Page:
• You'll receive scaled scores out of 40 for the reading and writing sections. Your reading and writing scaled scores are then added together and multiplied by 10 to give you a scaled verbal score out of 800. Example: if I earn scaled scores of 33 in reading and 35 in writing, my verbal score becomes (33+35)x10 = 680.
  • Your raw score for the math sections is converted directly into a scaled score out of 800.
  • Your verbal and math scores are added together to give you a total score out of 1600. Example: if I earn 680 on the verbal sections and 650 on the math sections, my total score is 680+650 = 1330. 

The SAT score conversion table looks like this: 

SAT Score Conversion Chart

Keep in mind that scaled scores are adjusted for slight differences in difficulty across test administrations. If the test-takers on a given day perform a little better as a whole, the curve will be harsherstudents will be penalized more for each incorrect answer. If everyone performs slightly worse, the curve will be more forgiving—students will have more wiggle room to answer more questions incorrectly. That's why, for example, a raw math score of 44 on the SAT will usually result in a scaled score in the mid-600s but could end up as low as 620 or as high as 680 on a given day.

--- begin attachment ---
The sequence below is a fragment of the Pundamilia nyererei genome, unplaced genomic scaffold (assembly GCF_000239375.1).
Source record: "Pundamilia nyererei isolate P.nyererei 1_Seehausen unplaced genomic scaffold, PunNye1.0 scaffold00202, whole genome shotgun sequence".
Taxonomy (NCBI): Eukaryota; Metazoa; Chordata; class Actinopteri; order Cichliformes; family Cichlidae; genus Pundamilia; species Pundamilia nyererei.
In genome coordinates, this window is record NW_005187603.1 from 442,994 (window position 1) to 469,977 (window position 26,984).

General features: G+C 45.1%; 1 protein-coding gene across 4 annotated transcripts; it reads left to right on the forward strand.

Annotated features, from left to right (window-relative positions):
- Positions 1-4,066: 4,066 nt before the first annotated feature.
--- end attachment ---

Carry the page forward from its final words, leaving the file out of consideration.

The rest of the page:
Your percentile rank represents the percentage of students whose score is equal to or lower than yours. An SAT math score of 650, for example, puts you in the 90th percentile, meaning 90% of test-takers earned scores at or below yours.

On the SAT, two percentiles will show up on your official score report. The Nationally Representative Sample Percentile represents all U.S. students in grades 11 and 12, regardless of whether those students typically take the SAT. The SAT User Percentile is based on the actual scores of high school students who took the SAT during the previous academic year. You can take a deeper look at those numbers here.